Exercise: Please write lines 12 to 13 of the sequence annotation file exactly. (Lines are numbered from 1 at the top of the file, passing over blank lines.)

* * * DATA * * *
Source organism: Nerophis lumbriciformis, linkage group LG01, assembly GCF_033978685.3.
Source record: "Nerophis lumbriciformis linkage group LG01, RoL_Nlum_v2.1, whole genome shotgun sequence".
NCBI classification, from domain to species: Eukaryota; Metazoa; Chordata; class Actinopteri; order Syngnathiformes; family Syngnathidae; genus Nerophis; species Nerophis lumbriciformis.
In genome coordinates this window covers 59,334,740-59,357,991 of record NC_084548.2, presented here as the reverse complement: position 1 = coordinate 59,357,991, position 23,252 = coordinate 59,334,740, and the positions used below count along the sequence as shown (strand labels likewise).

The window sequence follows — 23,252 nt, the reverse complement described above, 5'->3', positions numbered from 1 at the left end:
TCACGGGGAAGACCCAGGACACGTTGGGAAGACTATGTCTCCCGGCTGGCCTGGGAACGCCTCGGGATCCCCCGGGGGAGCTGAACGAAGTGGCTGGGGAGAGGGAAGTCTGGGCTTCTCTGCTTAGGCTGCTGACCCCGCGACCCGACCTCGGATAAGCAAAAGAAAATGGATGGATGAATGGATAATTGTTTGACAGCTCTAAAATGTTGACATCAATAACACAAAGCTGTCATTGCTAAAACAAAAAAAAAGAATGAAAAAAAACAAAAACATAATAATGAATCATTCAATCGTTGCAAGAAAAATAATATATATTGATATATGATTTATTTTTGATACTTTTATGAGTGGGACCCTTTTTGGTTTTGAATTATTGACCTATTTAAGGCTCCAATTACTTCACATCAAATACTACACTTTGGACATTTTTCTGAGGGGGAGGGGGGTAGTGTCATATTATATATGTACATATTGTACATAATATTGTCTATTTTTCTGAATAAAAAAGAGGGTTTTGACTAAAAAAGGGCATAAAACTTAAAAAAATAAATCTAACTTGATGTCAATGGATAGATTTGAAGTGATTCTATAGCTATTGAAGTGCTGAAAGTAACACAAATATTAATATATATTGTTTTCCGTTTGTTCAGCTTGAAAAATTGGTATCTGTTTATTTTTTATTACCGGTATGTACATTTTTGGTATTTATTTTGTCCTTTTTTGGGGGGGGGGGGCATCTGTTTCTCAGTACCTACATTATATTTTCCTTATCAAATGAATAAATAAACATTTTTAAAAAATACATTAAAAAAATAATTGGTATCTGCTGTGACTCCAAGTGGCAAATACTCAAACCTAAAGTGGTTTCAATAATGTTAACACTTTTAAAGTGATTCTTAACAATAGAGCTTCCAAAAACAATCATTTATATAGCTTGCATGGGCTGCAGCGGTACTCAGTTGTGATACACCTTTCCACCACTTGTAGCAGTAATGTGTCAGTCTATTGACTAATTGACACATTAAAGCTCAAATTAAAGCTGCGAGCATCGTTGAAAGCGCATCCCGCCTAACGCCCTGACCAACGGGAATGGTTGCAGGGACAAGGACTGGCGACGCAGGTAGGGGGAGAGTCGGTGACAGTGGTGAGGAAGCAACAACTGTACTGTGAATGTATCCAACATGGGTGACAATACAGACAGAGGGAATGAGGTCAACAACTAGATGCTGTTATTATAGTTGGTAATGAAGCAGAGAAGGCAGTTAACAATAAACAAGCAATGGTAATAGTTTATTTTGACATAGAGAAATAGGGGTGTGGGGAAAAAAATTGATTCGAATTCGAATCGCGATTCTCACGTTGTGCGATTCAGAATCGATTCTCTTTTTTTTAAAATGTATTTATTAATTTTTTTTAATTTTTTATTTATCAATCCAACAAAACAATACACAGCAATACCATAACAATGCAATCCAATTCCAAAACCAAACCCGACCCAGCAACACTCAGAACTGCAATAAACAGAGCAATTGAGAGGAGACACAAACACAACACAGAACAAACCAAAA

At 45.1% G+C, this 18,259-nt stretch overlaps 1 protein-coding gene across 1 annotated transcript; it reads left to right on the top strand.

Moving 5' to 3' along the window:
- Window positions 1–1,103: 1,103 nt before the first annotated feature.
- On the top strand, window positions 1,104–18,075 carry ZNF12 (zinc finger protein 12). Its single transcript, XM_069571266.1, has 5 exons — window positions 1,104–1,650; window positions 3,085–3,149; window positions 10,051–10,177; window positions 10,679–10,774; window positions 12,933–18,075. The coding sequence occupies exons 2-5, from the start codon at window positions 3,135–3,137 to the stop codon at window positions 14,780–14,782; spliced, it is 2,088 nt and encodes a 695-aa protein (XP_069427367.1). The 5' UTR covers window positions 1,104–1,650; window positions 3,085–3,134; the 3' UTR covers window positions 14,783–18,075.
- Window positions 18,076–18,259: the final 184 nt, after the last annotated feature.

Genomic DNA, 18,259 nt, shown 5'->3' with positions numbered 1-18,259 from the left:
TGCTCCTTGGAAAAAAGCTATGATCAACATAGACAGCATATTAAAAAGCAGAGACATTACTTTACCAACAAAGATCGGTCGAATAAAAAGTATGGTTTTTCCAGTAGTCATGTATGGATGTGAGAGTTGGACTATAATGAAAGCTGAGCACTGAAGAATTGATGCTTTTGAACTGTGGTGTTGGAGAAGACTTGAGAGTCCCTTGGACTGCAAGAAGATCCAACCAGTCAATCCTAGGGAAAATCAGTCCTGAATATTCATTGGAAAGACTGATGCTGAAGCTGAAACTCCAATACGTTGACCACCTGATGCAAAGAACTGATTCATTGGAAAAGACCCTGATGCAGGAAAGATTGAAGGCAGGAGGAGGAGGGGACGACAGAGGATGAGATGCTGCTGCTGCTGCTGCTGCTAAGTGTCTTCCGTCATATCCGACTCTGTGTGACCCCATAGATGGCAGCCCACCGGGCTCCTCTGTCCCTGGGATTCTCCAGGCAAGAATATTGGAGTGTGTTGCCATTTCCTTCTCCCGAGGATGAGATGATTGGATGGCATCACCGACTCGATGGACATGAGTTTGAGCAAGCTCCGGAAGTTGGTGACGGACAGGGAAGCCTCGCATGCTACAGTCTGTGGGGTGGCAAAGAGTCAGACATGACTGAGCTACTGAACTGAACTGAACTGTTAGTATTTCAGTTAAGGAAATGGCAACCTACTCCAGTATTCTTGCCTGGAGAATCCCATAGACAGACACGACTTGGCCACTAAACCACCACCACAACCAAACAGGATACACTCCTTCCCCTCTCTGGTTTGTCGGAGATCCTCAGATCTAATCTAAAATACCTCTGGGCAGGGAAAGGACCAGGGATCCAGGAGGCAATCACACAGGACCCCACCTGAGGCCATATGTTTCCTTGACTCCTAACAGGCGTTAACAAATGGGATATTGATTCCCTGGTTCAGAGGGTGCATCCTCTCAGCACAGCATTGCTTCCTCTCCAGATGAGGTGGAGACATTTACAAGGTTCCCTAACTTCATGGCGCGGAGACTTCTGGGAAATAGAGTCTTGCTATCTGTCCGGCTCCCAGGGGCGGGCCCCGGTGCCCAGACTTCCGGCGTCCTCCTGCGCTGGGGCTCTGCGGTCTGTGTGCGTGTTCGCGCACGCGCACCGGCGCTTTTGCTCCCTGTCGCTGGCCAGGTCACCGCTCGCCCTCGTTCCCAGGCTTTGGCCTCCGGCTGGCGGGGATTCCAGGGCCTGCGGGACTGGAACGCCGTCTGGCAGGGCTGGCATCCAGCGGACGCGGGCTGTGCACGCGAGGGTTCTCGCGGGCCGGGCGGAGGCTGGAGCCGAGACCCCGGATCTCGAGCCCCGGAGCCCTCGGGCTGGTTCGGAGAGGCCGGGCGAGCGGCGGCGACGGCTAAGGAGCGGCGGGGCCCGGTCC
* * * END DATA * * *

Genomic DNA, 18,259 nt, shown 5'->3' with positions numbered 1-18,259 from the left:
TGCTCCTTGGAAAAAAGCTATGATCAACATAGACAGCATATTAAAAAGCAGAGACATTACTTTACCAACAAAGATCGGTCGAATAAAAAGTATGGTTTTTCCAGTAGTCATGTATGGATGTGAGAGTTGGACTATAATGAAAGCTGAGCACTGAAGAATTGATGCTTTTGAACTGTGGTGTTGGAGAAGACTTGAGAGTCCCTTGGACTGCAAGAAGATCCAACCAGTCAATCCTAGGGAAAATCAGTCCTGAATATTCATTGGAAAGACTGATGCTGAAGCTGAAACTCCAATACGTTGACCACCTGATGCAAAGAACTGATTCATTGGAAAAGACCCTGATGCAGGAAAGATTGAAGGCAGGAGGAGGAGGGGACGACAGAGGATGAGATGCTGCTGCTGCTGCTGCTGCTAAGTGTCTTCCGTCATATCCGACTCTGTGTGACCCCATAGATGGCAGCCCACCGGGCTCCTCTGTCCCTGGGATTCTCCAGGCAAGAATATTGGAGTGTGTTGCCATTTCCTTCTCCCGAGGATGAGATGATTGGATGGCATCACCGACTCGATGGACATGAGTTTGAGCAAGCTCCGGAAGTTGGTGACGGACAGGGAAGCCTCGCATGCTACAGTCTGTGGGGTGGCAAAGAGTCAGACATGACTGAGCTACTGAACTGAACTGAACTGTTAGTATTTCAGTTAAGGAAATGGCAACCTACTCCAGTATTCTTGCCTGGAGAATCCCATAGACAGACACGACTTGGCCACTAAACCACCACCACAACCAAACAGGATACACTCCTTCCCCTCTCTGGTTTGTCGGAGATCCTCAGATCTAATCTAAAATACCTCTGGGCAGGGAAAGGACCAGGGATCCAGGAGGCAATCACACAGGACCCCACCTGAGGCCATATGTTTCCTTGACTCCTAACAGGCGTTAACAAATGGGATATTGATTCCCTGGTTCAGAGGGTGCATCCTCTCAGCACAGCATTGCTTCCTCTCCAGATGAGGTGGAGACATTTACAAGGTTCCCTAACTTCATGGCGCGGAGACTTCTGGGAAATAGAGTCTTGCTATCTGTCCGGCTCCCAGGGGCGGGCCCCGGTGCCCAGACTTCCGGCGTCCTCCTGCGCTGGGGCTCTGCGGTCTGTGTGCGTGTTCGCGCACGCGCACCGGCGCTTTTGCTCCCTGTCGCTGGCCAGGTCACCGCTCGCCCTCGTTCCCAGGCTTTGGCCTCCGGCTGGCGGGGATTCCAGGGCCTGCGGGACTGGAACGCCGTCTGGCAGGGCTGGCATCCAGCGGACGCGGGCTGTGCACGCGAGGGTTCTCGCGGGCCGGGCGGAGGCTGGAGCCGAGACCCCGGATCTCGAGCCCCGGAGCCCTCGGGCTGGTTCGGAGAGGCCGGGCGAGCGGCGGCGACGGCTAAGGAGCGGCGGGGCCCGGTCC